The pulmonary valve acts like a one-way door from your heart's right ventricle to your lungs. Oxygen-depleted blood flows from the ventricle, through the pulmonary valve and into the lungs, where it picks up oxygen to deliver to your body.
The pulmonary valve consists of three half-moon-shaped flaps of tissue called cusps. These cusps open to allow blood to flow from your right ventricle to your lungs. Then they close so that the blood can't flow backward. If the cusps are malformed, the valve may become narrowed (pulmonary stenosis), reducing the amount of blood reaching the lungs. Or the valve may leak, allowing blood to flow back into the right ventricle (pulmonary regurgitation).
Diseases of the pulmonary valve are fairly uncommon, and most are due to defects present at birth (congenital defects). Sometimes there are no symptoms for decades, so congenital valve defects may not be diagnosed until later in life. In addition, your pulmonary valve can be damaged by infectious diseases, such as endocarditis or a rare condition called carcinoid heart disease. Pulmonary valves can also be damaged by high blood pressure within the lung's blood vessels (pulmonary hypertension).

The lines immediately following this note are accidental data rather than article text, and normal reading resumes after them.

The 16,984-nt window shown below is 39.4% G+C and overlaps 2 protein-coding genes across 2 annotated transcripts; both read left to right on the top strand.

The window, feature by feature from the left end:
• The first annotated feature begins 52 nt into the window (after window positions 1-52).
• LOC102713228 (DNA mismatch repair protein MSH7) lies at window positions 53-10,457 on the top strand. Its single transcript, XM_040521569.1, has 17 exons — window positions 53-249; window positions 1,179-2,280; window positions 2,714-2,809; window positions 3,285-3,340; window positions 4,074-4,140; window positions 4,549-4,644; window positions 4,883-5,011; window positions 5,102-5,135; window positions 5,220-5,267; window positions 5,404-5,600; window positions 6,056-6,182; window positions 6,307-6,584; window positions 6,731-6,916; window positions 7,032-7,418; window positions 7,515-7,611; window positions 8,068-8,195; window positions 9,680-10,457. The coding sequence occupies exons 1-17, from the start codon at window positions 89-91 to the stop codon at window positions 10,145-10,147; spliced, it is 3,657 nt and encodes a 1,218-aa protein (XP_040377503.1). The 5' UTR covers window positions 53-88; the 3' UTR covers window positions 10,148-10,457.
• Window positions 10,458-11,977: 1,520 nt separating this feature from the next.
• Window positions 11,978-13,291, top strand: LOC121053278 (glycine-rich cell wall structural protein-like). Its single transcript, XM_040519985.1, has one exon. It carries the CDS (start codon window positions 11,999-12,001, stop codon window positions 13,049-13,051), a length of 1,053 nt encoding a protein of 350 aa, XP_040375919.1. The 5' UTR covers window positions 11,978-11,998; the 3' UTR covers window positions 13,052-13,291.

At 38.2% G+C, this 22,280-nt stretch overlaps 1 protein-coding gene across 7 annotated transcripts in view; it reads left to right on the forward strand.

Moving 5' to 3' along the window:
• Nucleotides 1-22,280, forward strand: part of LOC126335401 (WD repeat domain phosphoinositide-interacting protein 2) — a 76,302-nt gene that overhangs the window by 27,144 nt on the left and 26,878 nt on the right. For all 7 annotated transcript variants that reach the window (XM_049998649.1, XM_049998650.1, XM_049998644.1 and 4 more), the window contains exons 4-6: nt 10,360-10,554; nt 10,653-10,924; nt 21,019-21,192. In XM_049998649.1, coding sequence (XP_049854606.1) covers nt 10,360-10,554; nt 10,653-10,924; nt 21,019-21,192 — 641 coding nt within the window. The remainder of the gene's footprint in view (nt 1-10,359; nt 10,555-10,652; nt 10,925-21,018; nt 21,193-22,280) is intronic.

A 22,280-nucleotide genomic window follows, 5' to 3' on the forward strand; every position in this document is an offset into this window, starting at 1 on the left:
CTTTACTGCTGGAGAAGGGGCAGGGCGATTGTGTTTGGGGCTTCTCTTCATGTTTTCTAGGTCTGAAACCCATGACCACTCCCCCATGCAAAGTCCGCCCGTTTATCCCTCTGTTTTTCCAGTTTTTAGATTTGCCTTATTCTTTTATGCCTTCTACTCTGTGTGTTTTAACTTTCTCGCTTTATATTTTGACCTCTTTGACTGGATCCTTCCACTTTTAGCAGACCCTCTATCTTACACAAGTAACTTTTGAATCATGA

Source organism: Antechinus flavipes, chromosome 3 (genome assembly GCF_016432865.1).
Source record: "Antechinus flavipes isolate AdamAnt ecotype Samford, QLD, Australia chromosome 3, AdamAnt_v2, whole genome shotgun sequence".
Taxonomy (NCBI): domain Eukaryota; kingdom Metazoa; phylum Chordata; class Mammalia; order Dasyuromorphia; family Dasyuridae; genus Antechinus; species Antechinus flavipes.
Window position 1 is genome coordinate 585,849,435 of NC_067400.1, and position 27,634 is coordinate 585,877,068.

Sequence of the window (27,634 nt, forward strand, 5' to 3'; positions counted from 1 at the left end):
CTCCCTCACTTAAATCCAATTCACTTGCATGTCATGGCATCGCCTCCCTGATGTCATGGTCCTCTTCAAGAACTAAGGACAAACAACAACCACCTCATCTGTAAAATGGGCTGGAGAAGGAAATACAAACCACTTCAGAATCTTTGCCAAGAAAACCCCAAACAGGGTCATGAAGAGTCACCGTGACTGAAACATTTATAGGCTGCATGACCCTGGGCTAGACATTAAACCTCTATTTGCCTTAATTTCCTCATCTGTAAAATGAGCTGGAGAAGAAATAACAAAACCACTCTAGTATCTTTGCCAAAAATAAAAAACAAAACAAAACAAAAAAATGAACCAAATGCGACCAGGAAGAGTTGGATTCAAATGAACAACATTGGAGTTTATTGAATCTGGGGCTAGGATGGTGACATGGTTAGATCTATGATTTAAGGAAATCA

Read more about endocarditis.